May 2016

A Day in the Life of Heathlands
Assistant Superintendent, Scott Littleton

Opening Day on Heathlands starts like most days will this year: with a staff briefing to go over the morning plan.

These early season days are more chaotic, with the new seasonal staff arriving weekly. Orientation for the latest group was held on the previous Monday and payroll is due this coming Monday, which means time-consuming paperwork due before the weekend.

Oh, and there are three golf courses to run.

“It’s one of the toughest parts of our job,” says Scott Littleton, Assistant Superintendent of Heathlands. “We hire 30-40 people every spring -” He stops to review the list of interviews Assistant Superintendent of Toot, Aaron Hill, has scheduled for the afternoon.

“Do you want me to take a couple of those?” Scott offers. Aaron looks a little relieved. “That would be great. Thank you.”

Fittingly, Heathlands is cared for by two Scotts: Superintendent Scott Brook (left) and Assistant Superitendent Scott Littleton (right)

The close working relationship between Scott, Aaron and Hoot’s Assistant Super, Peter Kemp keeps these pre-meeting sessions to a controlled chaos. Everything that needs to get done happens with a few words and a couple of nods.

Many newcomers have never worked on a golf course, “which is good,” says Scott. “They don’t have any bad habits. There is a lot of going over things, then going over things again, then going over things again.” Repetition helps people catch on and “if that happens, we’re successful.”

Success is also determined by how everyone gets along. “We can be in the trenches through the thick and thin and at the end of the day still joke around and want to hang out with each other.” The uniting factor is the collective decision to measure personal success by the success of Osprey Valley Golf as a whole.

That doesn’t mean there isn’t some competitiveness, but it is good natured and constructive. “If Aaron jokes with me that his greens are faster, it’s all fun and games, but I have no problem asking, ‘Hey, what did you do?’ and he has no problem telling me.”

Scott knows there are high expectations on Opening Day. Osprey Valley prides itself on being known for stellar early season conditions, and with good reviews following Toot’s recent opening, it’s his turn. How does he feel about the conditions on Heathlands?

“I felt great about 3 weeks ago. Then we had that ice storm,” he says.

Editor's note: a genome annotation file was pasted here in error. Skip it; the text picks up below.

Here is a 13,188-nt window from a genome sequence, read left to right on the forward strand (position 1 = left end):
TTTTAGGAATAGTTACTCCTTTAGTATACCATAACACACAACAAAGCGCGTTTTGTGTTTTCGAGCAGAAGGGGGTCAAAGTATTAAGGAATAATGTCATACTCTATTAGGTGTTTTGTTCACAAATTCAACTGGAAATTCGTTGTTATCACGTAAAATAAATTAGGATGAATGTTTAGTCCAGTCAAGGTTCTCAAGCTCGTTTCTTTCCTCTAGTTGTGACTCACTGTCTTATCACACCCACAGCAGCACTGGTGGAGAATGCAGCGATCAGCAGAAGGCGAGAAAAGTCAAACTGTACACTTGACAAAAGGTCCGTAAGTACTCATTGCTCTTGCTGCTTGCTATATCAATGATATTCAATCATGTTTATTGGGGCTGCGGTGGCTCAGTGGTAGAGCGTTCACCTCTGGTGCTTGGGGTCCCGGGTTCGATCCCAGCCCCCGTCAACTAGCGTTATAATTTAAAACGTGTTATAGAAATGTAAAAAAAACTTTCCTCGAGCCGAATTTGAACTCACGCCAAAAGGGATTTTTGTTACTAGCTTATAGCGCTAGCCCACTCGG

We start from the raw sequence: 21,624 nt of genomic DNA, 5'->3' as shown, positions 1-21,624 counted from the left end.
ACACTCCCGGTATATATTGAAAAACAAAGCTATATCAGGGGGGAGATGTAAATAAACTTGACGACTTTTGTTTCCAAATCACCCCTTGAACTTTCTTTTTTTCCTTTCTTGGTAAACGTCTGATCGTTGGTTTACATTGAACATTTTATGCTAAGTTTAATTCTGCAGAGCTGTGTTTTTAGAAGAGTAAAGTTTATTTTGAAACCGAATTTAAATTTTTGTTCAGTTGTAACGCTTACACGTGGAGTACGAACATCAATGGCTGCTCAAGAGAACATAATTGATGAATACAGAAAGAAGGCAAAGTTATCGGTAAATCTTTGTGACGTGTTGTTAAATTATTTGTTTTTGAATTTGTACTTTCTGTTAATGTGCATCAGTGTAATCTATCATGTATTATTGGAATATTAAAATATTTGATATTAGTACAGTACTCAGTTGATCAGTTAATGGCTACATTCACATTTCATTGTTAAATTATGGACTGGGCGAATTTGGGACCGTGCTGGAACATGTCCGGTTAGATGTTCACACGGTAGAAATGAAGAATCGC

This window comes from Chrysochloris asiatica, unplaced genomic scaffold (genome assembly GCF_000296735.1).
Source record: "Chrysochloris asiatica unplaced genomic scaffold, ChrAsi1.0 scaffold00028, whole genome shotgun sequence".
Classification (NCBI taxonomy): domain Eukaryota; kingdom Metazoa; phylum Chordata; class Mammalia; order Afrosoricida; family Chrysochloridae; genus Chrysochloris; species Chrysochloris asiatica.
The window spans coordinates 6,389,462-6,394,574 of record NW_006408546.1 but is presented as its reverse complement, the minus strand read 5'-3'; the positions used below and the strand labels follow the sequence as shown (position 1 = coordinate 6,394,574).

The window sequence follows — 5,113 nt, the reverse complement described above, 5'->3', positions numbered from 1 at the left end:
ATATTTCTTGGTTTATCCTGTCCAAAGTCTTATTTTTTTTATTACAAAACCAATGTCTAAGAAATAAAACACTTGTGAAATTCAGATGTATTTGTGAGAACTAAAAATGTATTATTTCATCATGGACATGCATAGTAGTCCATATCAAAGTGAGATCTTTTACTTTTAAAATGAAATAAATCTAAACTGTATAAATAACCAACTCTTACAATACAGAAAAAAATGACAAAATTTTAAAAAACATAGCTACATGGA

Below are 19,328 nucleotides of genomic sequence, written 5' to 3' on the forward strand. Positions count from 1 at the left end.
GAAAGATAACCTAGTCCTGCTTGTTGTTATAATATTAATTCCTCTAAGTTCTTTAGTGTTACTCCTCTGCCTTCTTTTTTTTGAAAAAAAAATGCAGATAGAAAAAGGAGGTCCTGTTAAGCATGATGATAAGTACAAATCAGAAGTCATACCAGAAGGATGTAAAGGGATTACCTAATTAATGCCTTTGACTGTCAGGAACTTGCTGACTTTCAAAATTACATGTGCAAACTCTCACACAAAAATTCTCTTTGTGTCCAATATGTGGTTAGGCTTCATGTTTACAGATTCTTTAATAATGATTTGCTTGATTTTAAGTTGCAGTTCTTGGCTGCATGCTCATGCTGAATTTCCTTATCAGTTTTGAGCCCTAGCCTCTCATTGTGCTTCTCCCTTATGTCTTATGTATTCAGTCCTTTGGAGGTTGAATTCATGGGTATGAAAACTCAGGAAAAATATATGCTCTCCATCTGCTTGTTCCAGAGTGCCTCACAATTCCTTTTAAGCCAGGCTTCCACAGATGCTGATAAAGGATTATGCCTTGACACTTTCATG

“Three weeks of chainsaws,” chimes in Aaron.

Scott nods, “It was like a bomb went off.” With seasonal staff not yet on site, it meant many long days for the full-timers clearing fallen trees and overhanging limbs. Fortunately, the trees bore the brunt of the storm instead of the grass.

“Our greens wintered well,” according to Scott. “There is still some fine-tuning I would love to do, but it’s ready.”

It is an understatement, but Superintendents see things differently. Being picky comes with the job and makes for busy mornings. But today, on the first tee, there is time to pause and take in the scenery, lit by a rising sun.

Scott has seen the dawn from both sides. “I used to be a D.J. in clubs in Toronto in my 20’s,” he says. Six a.m. was the end of his day rather than the beginning. Then he began working for golf courses. “I ended up enjoying it a lot more. This shows you a different side of life. Chasing the deer off the course and seeing the sun rise. It’s very tranquil.” Then, the inner golfer emerges and he smiles. “I was just thinking it would be a great day to play.”

The first stop of the day is anything but tranquil or scenic. The churning machinery in the pump house across the pond from Heathlands’ first tee supplies water to all eighteen holes, and water is the lifeblood of any golf course. An inspection and recording of water pressure each morning is essential.

“No leaks in the sprinkler system so far this year,” Scott says. The streak ends on the third green. This morning, a sprinkler head requires the first irrigation fix of the year.

Heathlands' first irrigation fix of the year


cott pulls out his bag of tools and begins taking apart the failing device, stopping once to rub his hands - “That water’s cold this time of year!” In a matter of minutes, the sprinkler head is fixed, re-assembled and tested. “Just like new,” says Scott, and he’s off to Number Four.

Each hole, especially the greens, gets a close visual inspection. A little spot of moss that golfers don’t even notice can quickly turn into a problem. The job is a careful balancing act, to protect the turf while developing a great playing experience for golfers.

Water keeps the grass healthy and growing, but too much makes the greens soft and slow. How much is needed? When in doubt, Scott takes a soil sample. “See? What I thought was dry is actually pretty moist.” It is also an opportunity to check root development. “We don’t want to water too much this time of year. We want the roots to search for water. It makes the plant stronger through the droughts of the summer.”